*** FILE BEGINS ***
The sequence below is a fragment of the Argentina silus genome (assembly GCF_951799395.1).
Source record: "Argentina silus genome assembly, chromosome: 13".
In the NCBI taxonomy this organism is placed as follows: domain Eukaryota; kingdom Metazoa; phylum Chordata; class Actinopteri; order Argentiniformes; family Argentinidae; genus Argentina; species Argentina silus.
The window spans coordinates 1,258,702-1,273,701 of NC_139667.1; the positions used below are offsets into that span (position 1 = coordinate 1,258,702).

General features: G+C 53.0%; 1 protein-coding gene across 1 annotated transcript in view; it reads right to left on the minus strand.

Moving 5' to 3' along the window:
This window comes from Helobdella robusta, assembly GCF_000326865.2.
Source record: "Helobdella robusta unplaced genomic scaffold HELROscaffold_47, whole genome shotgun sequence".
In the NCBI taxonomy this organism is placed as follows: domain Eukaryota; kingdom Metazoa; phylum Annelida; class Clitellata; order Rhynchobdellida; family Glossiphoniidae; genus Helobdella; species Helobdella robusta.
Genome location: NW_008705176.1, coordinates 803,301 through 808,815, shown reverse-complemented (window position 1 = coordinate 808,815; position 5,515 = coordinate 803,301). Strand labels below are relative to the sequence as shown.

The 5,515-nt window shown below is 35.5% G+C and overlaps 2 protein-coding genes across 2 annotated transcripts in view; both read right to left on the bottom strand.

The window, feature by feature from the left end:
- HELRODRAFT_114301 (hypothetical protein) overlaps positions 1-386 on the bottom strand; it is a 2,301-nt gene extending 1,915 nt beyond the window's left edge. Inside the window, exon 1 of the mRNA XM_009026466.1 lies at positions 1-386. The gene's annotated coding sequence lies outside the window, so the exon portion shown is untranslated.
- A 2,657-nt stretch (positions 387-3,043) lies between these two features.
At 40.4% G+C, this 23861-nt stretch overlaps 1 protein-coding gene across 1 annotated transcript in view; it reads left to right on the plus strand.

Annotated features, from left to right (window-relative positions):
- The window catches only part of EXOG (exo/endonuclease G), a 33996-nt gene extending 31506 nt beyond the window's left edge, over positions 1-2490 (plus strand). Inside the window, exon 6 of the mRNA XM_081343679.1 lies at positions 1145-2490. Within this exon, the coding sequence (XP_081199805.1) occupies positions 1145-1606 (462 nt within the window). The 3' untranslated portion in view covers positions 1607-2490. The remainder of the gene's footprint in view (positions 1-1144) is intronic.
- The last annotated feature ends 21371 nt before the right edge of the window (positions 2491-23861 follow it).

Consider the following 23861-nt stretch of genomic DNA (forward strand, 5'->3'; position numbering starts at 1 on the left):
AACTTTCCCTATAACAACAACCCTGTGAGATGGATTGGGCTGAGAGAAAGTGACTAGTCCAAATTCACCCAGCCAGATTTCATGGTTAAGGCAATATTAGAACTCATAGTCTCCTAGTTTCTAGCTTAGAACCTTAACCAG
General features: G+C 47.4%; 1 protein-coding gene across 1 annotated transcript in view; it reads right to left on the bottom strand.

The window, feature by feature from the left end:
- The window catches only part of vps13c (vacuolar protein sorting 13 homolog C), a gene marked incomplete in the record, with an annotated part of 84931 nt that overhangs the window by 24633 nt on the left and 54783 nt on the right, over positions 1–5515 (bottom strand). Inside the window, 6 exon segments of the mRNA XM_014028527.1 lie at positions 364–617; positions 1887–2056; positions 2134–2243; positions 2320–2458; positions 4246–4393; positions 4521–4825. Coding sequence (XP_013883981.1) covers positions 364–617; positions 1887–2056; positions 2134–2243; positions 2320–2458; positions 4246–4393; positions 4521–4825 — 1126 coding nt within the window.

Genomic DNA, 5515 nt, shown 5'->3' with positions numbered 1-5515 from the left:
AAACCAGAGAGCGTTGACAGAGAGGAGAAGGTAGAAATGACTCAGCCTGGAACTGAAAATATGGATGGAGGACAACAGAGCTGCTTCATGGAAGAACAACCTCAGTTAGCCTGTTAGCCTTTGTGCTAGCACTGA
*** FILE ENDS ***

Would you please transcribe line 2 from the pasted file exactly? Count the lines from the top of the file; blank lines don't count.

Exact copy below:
Source record: "Argentina silus genome assembly, chromosome: 13".